GMCD 7204 – Also sprach Zarathustra & Don Quixote by Richard Strauss
Philharmonia Orchestra, Djong Victorin Yu – Conductor, James Kreger – Cello, Roger Benedict – Viola
Fanfare – September 2015
In a crowded field replete with greats, this disc manages to hold its head high. The conductor is all but unknown to me, while the orchestra is massively familiar (the Royal Festival Hall, the orchestra’s home, is, if not on my doorstep, hardly far away).
There is an unfortunate anomaly, in that the photo of the orchestra on the booklet reverse is in front of the Royal Festival Hall, as previously noted the home of the Philharmonia; whereas the recording hails from the Fairfield Halls, Croydon, a shortish train ride away into the South London hinterlands. Neither acoustic is ideal, actually, so it is good that the Guild engineers have been so successful in maintaining the orchestra’s magnificently warm sound in Croydon, so perfect for this music. Yu also obviously has a keen ideal for texture and detail. Both are heard to maximal effect in the impassioned third section of Also sprach, “Von der grossen Sehnsucht.” The bass pedal of the opening is more felt than heard, surely the intent; the trumpets and brass in that famous opening positively resplendent (the Philharmonia brass is really only rivaled to this day by the London Symphony’s). The hushed delicacy, so perfectly Straussian, of “Von der Wissenschaft,” is wonderful; perhaps the opening of “Der Genesende” could have been more robust, but it gains strength organically as it oozes forth. Yu’s way with the ebb and flow of Strauss’s music, both in Also sprach and in Don Quixote, is entirely natural; of course Karajan and Kempe adherents will justifiably point in the direction of their favorites, but one has to admire the freshness of Yu’s approach. Hugh Bean’s solo violin contributions are a constant source of delight, and Yu brings a lovely, and apt, sense of dance to “Das Tanz-Lied.”
Yu’s account of Don Quixote is beautifully, delicately presented. We may have no highprofile soloists here of the caliber of Rostropovich, but that chimes in with the feel of an ensemble effort. Although scored on a large scale, Strauss’s scores do demand a high awareness of chamber music; not to mention accuracy. Quicksilver moments such as the onset of the sixth variation (“Die verzauberte Dulcinea”) are beautifully handled. Roger Benedict is a superbly musical Sancho Panza (viola), while James Kreger’s cello Don is positively luminous in the finale. Again, Yu’s timing is spot-on (the Viel langsamer section of the third variation, for example). This is a most satisfying Don Quixote; in fact the whole disc seems to penetrate to the heart of Straussian expression. Sorab K. Modi contributes excellent, detailed notes. Each section of each piece is separately tracked. Recommended.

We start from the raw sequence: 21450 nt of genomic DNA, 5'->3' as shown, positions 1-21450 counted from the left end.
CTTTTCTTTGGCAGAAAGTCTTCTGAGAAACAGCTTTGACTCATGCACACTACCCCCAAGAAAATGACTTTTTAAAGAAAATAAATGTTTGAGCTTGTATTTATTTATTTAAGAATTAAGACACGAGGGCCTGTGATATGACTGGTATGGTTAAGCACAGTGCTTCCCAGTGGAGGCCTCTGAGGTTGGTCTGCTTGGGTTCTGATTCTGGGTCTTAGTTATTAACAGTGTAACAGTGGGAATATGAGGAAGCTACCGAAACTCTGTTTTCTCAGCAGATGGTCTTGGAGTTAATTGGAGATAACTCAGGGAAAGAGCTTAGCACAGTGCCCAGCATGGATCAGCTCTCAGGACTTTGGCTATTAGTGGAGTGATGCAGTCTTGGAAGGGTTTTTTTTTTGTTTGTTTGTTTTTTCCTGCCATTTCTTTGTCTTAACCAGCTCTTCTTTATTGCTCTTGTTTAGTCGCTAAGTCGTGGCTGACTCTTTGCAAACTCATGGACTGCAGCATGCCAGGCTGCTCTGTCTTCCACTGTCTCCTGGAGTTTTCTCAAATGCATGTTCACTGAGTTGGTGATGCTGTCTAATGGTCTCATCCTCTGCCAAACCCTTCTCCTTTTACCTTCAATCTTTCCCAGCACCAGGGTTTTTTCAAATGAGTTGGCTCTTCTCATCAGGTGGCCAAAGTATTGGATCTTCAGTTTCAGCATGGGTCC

CLASSICAL MUSIC ON THE WEB – OCTOBER
When I first saw this I thought of all the Reiners, Kempes and Karajans that had been here before and asked myself: was it worth doing? Well, I have to say it was. Yu shares with the great Straussians of the past an ability to maintain a Mozartian clarity in the most crowded textures, to create excitement without hysteria and to languish without losing the basic pulse. Furthermore, the beautifully balanced recording creates an impression of wide dynamic range without actually going beyond what can reasonably be encompassed in a normal living-room. The overall impression is of great musicality and in fact after a while I found myself listening to the music rather than the performance. Would that this happened more often!
In Don the soloists are balanced as members of the orchestra and their playing is similarly closer to chamber music than concerto-style projection. Since Strauss wished to have the parts played by the front desks of the orchestra this would seem all to the good, and for most of the time it does so. But it has to be said that the “greats” have got an emotional charge out of the Don’s death which is missing here. What should be the culmination of the whole great work seems a bit bland.
All the same, this is an issue that can be recommended with every confidence. The Reiners, Kempes and Karajans are never going to be exactly surpassed, but here is a slap in the face to the “they-don’t-make-them-like-that-any-more” brigade. And with excellent notes on music and performers in three languages, full documentation and numerous track entries, Guild have clearly taken a lot of care over the “total product”.
Also Sprach Zarathustra